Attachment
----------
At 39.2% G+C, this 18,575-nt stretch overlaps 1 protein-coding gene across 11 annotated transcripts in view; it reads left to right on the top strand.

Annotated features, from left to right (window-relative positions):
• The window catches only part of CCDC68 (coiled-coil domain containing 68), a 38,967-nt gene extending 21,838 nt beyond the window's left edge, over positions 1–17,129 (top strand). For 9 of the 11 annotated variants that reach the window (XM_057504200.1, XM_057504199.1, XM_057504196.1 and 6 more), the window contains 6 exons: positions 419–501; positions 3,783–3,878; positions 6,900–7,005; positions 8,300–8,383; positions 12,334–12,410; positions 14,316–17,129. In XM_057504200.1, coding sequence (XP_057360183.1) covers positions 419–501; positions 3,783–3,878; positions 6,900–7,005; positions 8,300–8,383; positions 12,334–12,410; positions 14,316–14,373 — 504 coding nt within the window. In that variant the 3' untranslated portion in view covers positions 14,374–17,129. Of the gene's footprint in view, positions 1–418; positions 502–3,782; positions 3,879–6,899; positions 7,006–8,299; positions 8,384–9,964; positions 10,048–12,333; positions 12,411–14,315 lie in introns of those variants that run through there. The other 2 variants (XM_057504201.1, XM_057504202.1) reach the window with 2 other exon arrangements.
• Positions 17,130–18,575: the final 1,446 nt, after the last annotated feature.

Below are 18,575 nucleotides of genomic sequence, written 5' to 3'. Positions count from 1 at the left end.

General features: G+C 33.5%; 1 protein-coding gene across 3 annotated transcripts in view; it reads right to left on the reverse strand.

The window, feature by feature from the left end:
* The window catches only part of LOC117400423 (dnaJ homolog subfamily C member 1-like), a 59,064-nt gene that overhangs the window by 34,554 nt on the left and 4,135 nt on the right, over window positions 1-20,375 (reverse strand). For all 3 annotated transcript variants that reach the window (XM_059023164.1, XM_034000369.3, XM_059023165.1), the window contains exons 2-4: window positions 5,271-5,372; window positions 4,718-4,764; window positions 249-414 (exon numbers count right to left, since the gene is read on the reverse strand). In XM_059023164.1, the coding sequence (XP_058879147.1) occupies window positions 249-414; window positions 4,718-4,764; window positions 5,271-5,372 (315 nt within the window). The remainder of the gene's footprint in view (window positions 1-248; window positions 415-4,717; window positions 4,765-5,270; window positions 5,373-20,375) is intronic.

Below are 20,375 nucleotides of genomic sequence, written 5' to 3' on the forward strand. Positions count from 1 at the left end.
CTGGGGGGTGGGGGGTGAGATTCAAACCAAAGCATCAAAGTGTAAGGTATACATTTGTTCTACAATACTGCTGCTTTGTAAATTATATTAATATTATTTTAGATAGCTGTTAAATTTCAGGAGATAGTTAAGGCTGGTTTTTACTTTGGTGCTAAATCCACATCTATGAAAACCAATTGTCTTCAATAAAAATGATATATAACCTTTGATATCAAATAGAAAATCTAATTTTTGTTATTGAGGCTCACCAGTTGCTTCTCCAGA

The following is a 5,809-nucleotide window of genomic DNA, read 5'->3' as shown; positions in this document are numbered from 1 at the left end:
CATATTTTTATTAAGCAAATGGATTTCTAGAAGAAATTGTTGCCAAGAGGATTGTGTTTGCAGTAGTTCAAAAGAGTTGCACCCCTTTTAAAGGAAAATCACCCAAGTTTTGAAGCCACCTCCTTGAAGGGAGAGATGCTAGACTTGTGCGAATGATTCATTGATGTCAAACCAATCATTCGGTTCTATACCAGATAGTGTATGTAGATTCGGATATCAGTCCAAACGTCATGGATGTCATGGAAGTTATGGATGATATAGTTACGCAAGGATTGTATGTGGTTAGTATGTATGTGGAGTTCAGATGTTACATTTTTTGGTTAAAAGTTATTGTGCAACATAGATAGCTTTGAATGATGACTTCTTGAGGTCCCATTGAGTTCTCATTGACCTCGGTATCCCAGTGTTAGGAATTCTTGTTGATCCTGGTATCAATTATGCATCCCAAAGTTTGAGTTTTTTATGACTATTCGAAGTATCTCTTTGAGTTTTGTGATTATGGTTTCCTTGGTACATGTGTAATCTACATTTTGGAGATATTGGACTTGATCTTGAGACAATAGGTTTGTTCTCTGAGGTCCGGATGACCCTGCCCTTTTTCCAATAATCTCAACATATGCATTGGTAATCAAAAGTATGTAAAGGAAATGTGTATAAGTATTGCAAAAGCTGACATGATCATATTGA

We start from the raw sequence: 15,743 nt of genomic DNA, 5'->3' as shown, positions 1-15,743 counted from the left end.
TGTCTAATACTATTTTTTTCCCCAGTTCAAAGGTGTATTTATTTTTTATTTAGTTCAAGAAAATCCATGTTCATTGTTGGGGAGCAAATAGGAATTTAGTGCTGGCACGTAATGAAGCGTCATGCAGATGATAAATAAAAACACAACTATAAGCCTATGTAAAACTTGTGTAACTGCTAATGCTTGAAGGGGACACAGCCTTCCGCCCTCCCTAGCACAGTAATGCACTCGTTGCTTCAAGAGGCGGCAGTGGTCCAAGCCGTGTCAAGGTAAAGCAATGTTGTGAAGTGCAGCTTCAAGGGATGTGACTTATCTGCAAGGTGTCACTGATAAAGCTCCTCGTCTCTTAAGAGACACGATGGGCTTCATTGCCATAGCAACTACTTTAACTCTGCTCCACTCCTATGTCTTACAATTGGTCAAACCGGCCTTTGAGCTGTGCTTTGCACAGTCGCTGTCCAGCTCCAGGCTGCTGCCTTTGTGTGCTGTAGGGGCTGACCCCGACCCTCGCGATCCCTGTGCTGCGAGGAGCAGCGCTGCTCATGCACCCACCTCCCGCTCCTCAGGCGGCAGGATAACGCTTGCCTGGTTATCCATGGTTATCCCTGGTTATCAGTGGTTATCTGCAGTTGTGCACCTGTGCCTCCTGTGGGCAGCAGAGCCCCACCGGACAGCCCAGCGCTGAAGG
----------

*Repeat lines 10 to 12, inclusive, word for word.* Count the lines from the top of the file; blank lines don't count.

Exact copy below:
CTGGGGGGTGGGGGGTGAGATTCAAACCAAAGCATCAAAGTGTAAGGTATACATTTGTTCTACAATACTGCTGCTTTGTAAATTATATTAATATTATTTTAGATAGCTGTTAAATTTCAGGAGATAGTTAAGGCTGGTTTTTACTTTGGTGCTAAATCCACATCTATGAAAACCAATTGTCTTCAATAAAAATGATATATAACCTTTGATATCAAATAGAAAATCTAATTTTTGTTATTGAGGCTCACCAGTTGCTTCTCCAGA

The following is a 5,809-nucleotide window of genomic DNA, read 5'->3' as shown; positions in this document are numbered from 1 at the left end:
CATATTTTTATTAAGCAAATGGATTTCTAGAAGAAATTGTTGCCAAGAGGATTGTGTTTGCAGTAGTTCAAAAGAGTTGCACCCCTTTTAAAGGAAAATCACCCAAGTTTTGAAGCCACCTCCTTGAAGGGAGAGATGCTAGACTTGTGCGAATGATTCATTGATGTCAAACCAATCATTCGGTTCTATACCAGATAGTGTATGTAGATTCGGATATCAGTCCAAACGTCATGGATGTCATGGAAGTTATGGATGATATAGTTACGCAAGGATTGTATGTGGTTAGTATGTATGTGGAGTTCAGATGTTACATTTTTTGGTTAAAAGTTATTGTGCAACATAGATAGCTTTGAATGATGACTTCTTGAGGTCCCATTGAGTTCTCATTGACCTCGGTATCCCAGTGTTAGGAATTCTTGTTGATCCTGGTATCAATTATGCATCCCAAAGTTTGAGTTTTTTATGACTATTCGAAGTATCTCTTTGAGTTTTGTGATTATGGTTTCCTTGGTACATGTGTAATCTACATTTTGGAGATATTGGACTTGATCTTGAGACAATAGGTTTGTTCTCTGAGGTCCGGATGACCCTGCCCTTTTTCCAATAATCTCAACATATGCATTGGTAATCAAAAGTATGTAAAGGAAATGTGTATAAGTATTGCAAAAGCTGACATGATCATATTGA